Lotte Lenya: A Life by Donald Spoto - review by Harriet Murphy

Harriet Murphy

One Woman or Another, What’s the Difference?

Lotte Lenya: A Life


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Known primarily throughout her life time as a singer, Lotte Lenya’s recordings commemorate for posterity her unique role in many successful productions. They are genuine cultural artefacts, which, if they cannot do justice to her magnetic stage presence, project a voice which attacks us with a brittle kind of sexiness, overwhelming us with its uncompromising attitude to survival.

Donald Spoto’s biography shows how deeply the voice expresses the essence of her personality. It charts her experiences as an independent woman from her birth in 1898 in Vienna to her death in New York in 1981, through her years in Zurich and Berlin. Curiously but not surprisingly it does not examine her development as an artist because it implies, by default, that Lenya possessed a talent to perform which did not evolve, let alone mature, over the years. Instead, her absolute gift was exploited periodically by some of the great creative talents with whom she was associated, namely Kurt Weill and Bertolt Brecht. Compared to Brecht’s wife, Helene Weigel, the far more successful interpreter of the role of Mutter Courage and a woman whom she disliked, Lenya clearly lacked the drive, conviction, purpose and above all ambition which we normally associate with the committed professional. She emerges, in this study, as one who at a very deep level was a creature of circumstance.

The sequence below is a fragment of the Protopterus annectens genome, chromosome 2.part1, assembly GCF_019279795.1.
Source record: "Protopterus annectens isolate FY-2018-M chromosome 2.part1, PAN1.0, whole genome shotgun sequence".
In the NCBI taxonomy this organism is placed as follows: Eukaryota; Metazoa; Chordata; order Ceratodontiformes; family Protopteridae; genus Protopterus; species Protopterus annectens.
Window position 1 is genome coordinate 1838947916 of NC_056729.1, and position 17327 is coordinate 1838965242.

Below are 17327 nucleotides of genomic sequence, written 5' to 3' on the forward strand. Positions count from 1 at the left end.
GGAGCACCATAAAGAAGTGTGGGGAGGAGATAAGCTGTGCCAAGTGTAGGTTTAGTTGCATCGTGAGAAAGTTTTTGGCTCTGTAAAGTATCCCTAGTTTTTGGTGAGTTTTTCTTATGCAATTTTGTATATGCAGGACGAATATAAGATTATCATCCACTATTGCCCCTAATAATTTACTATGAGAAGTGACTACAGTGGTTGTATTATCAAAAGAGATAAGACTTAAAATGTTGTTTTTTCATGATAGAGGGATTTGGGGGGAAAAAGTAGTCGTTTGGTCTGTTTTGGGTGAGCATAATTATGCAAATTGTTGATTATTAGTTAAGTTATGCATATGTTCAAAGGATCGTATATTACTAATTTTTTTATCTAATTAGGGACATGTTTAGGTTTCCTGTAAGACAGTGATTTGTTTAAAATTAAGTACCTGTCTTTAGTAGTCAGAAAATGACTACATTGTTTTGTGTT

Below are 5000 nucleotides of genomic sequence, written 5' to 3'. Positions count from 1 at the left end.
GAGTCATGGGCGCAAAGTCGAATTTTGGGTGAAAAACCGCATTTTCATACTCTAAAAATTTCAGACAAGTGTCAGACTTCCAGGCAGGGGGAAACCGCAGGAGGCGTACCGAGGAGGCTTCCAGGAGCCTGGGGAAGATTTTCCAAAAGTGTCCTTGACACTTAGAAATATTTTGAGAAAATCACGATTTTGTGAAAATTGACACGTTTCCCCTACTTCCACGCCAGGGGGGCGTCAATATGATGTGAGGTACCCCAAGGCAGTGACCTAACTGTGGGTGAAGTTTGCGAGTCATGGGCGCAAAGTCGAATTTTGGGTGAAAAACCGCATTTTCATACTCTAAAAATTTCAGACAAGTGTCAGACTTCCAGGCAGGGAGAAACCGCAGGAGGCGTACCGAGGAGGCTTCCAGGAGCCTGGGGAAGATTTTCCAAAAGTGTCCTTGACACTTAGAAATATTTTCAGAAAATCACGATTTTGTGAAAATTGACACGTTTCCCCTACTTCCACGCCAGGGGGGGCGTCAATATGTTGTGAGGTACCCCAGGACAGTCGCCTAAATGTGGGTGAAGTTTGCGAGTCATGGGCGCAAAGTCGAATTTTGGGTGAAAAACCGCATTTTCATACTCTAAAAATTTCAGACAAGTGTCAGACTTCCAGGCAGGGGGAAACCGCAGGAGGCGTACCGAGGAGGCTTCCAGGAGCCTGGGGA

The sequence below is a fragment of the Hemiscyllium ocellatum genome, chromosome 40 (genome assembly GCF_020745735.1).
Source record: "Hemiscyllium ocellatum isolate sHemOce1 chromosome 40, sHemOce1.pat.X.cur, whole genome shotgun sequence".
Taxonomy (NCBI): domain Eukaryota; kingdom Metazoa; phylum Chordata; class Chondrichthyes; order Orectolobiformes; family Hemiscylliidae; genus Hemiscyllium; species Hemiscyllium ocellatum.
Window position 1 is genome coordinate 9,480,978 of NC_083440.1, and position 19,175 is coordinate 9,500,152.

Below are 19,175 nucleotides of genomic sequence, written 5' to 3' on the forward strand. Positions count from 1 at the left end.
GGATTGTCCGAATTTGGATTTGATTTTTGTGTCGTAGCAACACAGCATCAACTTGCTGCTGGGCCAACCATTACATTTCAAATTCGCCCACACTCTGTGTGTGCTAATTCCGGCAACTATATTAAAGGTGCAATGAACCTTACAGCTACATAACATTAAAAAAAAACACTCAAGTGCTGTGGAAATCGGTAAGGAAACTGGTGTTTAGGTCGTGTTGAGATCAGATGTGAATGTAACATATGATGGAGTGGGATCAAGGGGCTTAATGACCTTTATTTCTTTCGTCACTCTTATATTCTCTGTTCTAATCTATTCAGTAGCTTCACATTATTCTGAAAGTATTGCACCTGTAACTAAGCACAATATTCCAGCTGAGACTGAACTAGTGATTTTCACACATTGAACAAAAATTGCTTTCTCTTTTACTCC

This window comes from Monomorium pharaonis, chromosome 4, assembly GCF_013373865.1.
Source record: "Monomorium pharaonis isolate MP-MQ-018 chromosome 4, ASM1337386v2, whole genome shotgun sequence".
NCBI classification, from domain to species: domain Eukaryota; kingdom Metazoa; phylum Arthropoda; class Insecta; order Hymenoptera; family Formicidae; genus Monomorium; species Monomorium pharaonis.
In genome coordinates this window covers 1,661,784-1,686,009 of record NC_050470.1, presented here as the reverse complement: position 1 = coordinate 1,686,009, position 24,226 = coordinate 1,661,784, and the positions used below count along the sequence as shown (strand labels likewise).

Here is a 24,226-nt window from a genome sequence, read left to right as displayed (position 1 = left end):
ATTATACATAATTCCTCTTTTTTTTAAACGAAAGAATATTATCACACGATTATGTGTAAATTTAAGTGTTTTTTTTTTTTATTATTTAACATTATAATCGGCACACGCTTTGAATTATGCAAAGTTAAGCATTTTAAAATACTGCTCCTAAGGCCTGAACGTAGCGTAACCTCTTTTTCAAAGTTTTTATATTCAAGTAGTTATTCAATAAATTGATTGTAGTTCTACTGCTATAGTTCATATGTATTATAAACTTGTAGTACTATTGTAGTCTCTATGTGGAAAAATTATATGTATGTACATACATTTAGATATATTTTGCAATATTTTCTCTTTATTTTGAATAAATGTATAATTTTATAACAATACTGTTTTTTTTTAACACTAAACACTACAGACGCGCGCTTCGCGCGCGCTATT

It is all of a piece that Lenya never received any kind of formal musical or dramatic training. She consistently resisted external constraints and always relied on her inner resources. Spoto’s theory is that her willed excellence in the art of survival had its origins in the childhood abuse –

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